Corporations routinely make decisions based on remarkably inaccurate or incomplete data, a bad habit that's a leading cause of the failure of high-profile and high-cost IT projects such as business intelligence and customer relationship management deployments, a research firm says.
"Most enterprises don't fathom the magnitude of the impact that data quality problems can have," said Ted Friedman, principal analyst with Gartner. According to his research, a quarter of the Fortune 1000 companies are working with poor-quality data.
Friedman isn't talking only about corrupted data -- although that can be a part of the problem -- when he points to the pitiful state of data. Instead, data quality is defined by a number of components, ranging from consistency --whether the data is identical when stored in multiple locations -- to accuracy and relevance. If there's data, but it's not relevant to the process or project at hand, it's worthless, said Friedman.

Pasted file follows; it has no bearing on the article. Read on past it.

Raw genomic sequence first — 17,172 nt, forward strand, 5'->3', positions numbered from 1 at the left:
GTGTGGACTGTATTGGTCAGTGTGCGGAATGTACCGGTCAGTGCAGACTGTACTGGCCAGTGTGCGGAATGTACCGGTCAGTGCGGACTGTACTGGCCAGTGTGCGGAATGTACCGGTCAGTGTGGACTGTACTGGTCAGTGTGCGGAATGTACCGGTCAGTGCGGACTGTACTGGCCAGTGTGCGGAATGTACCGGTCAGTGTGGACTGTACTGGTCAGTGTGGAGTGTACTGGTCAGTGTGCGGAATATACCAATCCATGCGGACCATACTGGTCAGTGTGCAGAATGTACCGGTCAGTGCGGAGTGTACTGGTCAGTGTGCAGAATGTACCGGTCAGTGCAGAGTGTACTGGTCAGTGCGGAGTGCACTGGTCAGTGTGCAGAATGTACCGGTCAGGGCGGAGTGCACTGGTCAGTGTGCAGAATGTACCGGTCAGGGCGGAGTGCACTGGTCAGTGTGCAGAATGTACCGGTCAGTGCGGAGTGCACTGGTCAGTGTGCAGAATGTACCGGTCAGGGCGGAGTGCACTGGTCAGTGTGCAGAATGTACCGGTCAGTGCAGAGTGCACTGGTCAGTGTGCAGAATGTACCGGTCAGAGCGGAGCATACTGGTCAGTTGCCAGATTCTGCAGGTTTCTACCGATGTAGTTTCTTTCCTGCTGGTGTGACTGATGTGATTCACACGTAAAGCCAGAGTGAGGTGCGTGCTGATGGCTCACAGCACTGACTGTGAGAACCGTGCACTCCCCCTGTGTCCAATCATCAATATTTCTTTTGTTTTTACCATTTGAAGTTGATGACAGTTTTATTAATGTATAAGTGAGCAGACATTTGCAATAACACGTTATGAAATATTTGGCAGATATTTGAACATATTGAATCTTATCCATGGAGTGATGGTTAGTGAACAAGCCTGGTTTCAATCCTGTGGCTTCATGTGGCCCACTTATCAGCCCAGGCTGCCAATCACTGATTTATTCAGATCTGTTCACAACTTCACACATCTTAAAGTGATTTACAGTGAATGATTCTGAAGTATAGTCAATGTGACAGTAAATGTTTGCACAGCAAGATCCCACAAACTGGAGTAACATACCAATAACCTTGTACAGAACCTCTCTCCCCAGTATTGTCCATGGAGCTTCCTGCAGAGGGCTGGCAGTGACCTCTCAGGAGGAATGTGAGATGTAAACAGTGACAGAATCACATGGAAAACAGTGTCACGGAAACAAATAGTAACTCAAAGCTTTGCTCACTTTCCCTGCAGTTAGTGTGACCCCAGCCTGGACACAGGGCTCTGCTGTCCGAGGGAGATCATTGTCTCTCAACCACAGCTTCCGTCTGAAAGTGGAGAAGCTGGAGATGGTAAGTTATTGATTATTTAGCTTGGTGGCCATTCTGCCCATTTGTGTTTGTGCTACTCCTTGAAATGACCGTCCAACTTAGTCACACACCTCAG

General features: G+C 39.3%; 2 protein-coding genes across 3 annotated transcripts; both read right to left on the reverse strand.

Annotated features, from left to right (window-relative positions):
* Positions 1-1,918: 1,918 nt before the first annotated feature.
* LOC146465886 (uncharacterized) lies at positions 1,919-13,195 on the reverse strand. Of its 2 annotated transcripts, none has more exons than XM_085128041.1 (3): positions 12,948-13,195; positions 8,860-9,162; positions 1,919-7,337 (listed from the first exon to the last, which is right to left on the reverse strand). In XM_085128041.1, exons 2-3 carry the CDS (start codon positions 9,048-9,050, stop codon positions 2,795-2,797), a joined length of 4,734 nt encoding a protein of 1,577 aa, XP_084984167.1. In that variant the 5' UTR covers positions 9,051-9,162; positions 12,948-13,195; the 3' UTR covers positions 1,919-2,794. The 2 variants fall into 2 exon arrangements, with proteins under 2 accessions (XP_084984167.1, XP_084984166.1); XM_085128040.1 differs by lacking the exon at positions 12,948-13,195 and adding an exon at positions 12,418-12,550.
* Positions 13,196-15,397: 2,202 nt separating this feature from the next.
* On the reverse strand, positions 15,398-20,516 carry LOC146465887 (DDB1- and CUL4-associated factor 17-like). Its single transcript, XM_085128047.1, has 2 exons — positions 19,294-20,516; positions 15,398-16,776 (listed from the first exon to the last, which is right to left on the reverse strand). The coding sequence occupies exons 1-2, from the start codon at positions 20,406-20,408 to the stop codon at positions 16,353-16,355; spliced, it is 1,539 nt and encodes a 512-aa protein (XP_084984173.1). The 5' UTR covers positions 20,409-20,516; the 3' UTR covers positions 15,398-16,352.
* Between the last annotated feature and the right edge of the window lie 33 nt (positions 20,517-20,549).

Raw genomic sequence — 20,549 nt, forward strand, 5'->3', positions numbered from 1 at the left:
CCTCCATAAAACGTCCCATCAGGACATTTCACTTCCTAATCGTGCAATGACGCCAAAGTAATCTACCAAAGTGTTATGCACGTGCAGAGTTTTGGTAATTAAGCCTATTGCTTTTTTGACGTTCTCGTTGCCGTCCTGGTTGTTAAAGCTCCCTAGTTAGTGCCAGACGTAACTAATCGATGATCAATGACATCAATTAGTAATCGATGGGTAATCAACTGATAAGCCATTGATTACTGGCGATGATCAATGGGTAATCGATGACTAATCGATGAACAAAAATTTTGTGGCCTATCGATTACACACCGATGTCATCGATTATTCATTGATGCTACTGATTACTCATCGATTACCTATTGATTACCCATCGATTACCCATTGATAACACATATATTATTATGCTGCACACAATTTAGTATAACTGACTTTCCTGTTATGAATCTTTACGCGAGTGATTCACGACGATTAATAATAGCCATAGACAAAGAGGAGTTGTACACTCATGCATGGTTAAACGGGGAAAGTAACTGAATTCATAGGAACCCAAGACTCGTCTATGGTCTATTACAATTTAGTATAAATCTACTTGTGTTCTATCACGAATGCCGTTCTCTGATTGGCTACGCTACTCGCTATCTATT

Other data problems stem from the fact that the data which was collected is often incomplete.
"More important is the fact that enterprises haven't done a good job of collecting all the data that they should have, or have, but it's not in sync across the enterprise," he said. Synchronization will become an even bigger issue for businesses in the near future as they struggle to integrate the enormous amounts of data gathered from RFID projects.